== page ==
Wednesday, May 7, 2014

Old ballads of the Faroe Islands

These 1994 issue Faroese stamps on this nice cover are from one of the popular Faroese themes for stamps, namely, old ballads.

Kvæði (Kvaedi; at kvøða: "to sing a tune or kvæði"; kvæði also means verse in Icelandic, also sometimes used to mean stanza) are the old ballads of the Faeroe Islands, accompanied by the Faroese dance. Kvæði can have hundreds of stanzas plus a chorus sung between every verse.
It is generally thought that Faroese ballads, as elsewhere in Europe, began to be composed in the Middle Ages, but we have very little medieval Faroese writing so the ballads' medieval history is obscure. The subject matter of Faroese ballads varies widely, including heroic narratives set in the distant past, contemporary politics, and comic tales. The most archaic-looking layer, however, is the heroic narratives. It was once thought that these derive independently from Viking-Age oral narratives, and this may be true of a few, but it has since been shown that most derive directly from written Icelandic sagas or occasionally rímur. The traceable origins of Faroese balladry, then, seem to lie between the fourteenth century (when the relevant Icelandic sagas tended to be composed) and the seventeenth (when contacts with Iceland diminished).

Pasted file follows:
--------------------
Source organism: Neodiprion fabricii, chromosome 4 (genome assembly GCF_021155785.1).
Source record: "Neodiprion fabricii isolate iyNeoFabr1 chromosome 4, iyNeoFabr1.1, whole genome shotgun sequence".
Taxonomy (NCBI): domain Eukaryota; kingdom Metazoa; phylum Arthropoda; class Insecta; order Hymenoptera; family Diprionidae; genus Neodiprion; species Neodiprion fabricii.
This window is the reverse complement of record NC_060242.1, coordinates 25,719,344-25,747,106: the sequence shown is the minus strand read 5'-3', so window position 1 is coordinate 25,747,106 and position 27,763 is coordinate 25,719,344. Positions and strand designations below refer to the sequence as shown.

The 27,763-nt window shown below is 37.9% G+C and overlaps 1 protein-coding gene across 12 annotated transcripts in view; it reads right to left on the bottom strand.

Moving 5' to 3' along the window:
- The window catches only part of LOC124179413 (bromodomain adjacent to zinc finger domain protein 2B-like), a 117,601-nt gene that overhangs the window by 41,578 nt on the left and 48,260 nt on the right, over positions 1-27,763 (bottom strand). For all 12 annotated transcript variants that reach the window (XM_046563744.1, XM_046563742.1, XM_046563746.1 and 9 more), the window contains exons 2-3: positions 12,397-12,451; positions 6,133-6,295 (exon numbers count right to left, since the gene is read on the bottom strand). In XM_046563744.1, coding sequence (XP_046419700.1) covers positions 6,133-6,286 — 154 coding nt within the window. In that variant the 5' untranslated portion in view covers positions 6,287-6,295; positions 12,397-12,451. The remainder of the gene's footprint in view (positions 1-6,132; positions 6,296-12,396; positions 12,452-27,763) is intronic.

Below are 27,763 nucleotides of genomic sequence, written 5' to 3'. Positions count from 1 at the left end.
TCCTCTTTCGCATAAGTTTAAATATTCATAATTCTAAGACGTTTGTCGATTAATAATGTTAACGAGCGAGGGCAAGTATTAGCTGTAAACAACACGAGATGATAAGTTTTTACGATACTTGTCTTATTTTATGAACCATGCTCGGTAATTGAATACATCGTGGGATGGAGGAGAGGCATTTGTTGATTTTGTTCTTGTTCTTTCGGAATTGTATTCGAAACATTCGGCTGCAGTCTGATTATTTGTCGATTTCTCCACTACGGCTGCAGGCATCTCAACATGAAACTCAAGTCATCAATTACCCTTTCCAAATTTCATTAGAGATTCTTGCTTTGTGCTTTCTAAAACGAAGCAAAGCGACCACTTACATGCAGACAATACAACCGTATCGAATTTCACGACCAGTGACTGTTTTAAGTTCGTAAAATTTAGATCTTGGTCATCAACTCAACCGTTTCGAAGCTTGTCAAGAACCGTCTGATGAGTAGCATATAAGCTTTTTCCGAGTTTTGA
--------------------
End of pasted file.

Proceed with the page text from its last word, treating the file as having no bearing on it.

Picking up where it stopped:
Faroese ballads began to be collected by Jens Christian Svabo in 1781–1782, though Svabo's collection was not published in his lifetime; the most prominent of Svabo's successors was Venceslaus Ulricus Hammershaimb. The Danish historians Svend Grundtvig and Jørgen Bloch began the process of a complete, standard edition of the ballads, which eventually gave rise to the Føroya kvæði/Corpus carminum Færoensium, published between 1941 and 2003.[2] Ballads took an important role in the development of Faroese national consciousness and the promotion of literacy in Faroes in the nineteenth and twentieth Centuries.

Among the most famous of all kvæði is Ormurin langi written by Jens Christian Djurhuus and today played by the Faroese folk metal band Týr.

Thank you Merja.

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